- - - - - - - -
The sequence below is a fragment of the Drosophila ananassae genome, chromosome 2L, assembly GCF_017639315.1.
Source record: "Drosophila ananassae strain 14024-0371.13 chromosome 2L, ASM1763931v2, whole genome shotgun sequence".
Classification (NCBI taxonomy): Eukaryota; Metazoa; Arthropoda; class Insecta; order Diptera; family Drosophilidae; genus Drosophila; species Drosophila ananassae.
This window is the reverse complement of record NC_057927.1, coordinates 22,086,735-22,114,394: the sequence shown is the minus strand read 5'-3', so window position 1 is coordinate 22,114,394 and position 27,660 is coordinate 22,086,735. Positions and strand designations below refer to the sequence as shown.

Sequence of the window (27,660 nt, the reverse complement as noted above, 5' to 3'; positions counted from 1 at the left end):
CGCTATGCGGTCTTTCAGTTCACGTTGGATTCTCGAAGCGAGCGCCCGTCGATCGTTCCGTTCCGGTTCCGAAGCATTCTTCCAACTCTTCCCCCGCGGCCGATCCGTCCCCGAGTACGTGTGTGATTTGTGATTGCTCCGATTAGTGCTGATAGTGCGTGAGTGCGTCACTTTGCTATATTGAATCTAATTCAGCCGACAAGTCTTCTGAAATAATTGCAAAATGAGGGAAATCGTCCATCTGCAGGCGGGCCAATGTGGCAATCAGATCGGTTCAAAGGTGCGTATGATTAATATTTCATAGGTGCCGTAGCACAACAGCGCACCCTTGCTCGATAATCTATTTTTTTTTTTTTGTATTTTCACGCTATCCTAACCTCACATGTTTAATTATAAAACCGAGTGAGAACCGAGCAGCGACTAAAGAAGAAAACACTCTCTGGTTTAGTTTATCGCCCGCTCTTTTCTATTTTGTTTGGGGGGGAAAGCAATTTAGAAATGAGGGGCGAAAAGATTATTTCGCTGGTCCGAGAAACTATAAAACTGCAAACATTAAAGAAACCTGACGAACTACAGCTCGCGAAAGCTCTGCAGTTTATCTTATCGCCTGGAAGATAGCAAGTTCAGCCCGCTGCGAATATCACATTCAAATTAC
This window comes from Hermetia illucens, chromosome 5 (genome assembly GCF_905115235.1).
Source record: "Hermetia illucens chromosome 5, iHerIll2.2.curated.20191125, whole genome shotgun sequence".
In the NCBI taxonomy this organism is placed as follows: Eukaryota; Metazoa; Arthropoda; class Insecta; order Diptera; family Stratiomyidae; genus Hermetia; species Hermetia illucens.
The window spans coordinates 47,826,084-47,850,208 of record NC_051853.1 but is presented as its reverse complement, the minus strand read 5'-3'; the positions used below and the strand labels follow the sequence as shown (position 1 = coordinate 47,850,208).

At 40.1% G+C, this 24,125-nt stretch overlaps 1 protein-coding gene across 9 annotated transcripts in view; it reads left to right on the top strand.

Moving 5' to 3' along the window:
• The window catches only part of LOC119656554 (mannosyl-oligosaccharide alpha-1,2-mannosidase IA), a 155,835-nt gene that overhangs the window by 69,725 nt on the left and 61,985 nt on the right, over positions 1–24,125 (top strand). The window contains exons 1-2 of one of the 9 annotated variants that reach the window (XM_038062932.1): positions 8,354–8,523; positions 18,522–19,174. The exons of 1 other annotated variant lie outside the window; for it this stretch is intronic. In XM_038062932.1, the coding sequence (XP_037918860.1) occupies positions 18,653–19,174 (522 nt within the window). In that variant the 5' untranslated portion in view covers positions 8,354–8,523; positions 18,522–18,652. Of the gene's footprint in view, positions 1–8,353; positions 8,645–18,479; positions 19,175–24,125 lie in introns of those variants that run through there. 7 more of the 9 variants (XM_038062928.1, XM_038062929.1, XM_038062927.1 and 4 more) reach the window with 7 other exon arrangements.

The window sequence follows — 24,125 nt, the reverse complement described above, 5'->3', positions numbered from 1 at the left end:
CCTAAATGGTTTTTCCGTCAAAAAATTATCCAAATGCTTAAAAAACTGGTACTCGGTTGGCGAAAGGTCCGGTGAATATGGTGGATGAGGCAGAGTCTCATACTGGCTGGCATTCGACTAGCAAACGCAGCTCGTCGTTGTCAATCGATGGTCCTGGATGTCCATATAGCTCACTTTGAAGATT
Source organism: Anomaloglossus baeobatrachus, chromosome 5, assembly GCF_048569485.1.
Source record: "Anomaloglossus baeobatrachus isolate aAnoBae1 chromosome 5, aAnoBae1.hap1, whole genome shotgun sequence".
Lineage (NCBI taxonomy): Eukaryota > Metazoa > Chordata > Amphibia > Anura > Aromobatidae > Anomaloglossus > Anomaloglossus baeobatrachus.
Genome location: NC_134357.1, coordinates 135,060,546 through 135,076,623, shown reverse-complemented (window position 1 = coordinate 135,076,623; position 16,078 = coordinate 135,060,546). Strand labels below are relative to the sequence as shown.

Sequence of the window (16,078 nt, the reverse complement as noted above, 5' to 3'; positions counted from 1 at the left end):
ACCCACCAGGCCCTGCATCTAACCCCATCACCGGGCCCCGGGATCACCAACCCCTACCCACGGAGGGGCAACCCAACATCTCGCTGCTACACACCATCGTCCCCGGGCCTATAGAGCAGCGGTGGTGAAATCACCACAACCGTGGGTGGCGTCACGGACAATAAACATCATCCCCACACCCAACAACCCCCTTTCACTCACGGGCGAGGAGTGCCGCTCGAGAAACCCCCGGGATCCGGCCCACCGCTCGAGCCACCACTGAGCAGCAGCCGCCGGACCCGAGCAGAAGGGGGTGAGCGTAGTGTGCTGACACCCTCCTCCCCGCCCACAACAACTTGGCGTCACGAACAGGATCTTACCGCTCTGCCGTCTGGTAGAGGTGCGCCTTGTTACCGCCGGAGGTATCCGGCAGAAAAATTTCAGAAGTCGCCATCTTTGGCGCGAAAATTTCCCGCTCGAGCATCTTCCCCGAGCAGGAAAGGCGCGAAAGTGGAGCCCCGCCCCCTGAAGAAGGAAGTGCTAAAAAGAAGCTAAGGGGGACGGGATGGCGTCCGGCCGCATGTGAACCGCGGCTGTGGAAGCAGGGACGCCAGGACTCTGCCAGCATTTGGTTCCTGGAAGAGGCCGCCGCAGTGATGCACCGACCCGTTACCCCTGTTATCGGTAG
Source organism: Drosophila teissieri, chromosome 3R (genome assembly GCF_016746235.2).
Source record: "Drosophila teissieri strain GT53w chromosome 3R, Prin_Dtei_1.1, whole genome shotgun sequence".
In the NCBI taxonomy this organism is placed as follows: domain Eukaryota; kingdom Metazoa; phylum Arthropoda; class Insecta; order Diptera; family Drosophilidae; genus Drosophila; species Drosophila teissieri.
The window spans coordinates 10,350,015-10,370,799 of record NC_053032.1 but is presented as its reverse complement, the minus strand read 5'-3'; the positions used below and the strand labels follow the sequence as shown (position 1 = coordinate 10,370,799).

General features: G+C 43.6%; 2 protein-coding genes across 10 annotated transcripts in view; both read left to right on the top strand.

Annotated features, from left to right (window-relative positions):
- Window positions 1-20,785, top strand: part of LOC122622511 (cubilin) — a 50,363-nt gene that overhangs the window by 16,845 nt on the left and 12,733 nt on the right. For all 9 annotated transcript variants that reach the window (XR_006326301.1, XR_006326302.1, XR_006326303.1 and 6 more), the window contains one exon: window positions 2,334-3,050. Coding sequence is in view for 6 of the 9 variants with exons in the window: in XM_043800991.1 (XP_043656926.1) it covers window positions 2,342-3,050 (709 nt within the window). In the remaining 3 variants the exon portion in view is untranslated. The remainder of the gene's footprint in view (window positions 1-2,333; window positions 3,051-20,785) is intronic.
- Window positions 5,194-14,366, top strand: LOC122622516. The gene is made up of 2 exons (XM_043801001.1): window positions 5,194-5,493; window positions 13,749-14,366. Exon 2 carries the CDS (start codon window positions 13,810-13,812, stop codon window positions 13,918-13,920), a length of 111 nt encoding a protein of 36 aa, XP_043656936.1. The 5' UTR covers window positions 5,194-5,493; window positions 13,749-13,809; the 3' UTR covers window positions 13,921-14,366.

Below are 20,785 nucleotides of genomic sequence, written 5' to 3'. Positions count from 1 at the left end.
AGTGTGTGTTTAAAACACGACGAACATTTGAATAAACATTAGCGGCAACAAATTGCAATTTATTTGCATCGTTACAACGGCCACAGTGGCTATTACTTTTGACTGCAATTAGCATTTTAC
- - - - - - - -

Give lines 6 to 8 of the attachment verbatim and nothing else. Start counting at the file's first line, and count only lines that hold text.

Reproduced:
CGCTATGCGGTCTTTCAGTTCACGTTGGATTCTCGAAGCGAGCGCCCGTCGATCGTTCCGTTCCGGTTCCGAAGCATTCTTCCAACTCTTCCCCCGCGGCCGATCCGTCCCCGAGTACGTGTGTGATTTGTGATTGCTCCGATTAGTGCTGATAGTGCGTGAGTGCGTCACTTTGCTATATTGAATCTAATTCAGCCGACAAGTCTTCTGAAATAATTGCAAAATGAGGGAAATCGTCCATCTGCAGGCGGGCCAATGTGGCAATCAGATCGGTTCAAAGGTGCGTATGATTAATATTTCATAGGTGCCGTAGCACAACAGCGCACCCTTGCTCGATAATCTATTTTTTTTTTTTTGTATTTTCACGCTATCCTAACCTCACATGTTTAATTATAAAACCGAGTGAGAACCGAGCAGCGACTAAAGAAGAAAACACTCTCTGGTTTAGTTTATCGCCCGCTCTTTTCTATTTTGTTTGGGGGGGAAAGCAATTTAGAAATGAGGGGCGAAAAGATTATTTCGCTGGTCCGAGAAACTATAAAACTGCAAACATTAAAGAAACCTGACGAACTACAGCTCGCGAAAGCTCTGCAGTTTATCTTATCGCCTGGAAGATAGCAAGTTCAGCCCGCTGCGAATATCACATTCAAATTAC
This window comes from Hermetia illucens, chromosome 5 (genome assembly GCF_905115235.1).
Source record: "Hermetia illucens chromosome 5, iHerIll2.2.curated.20191125, whole genome shotgun sequence".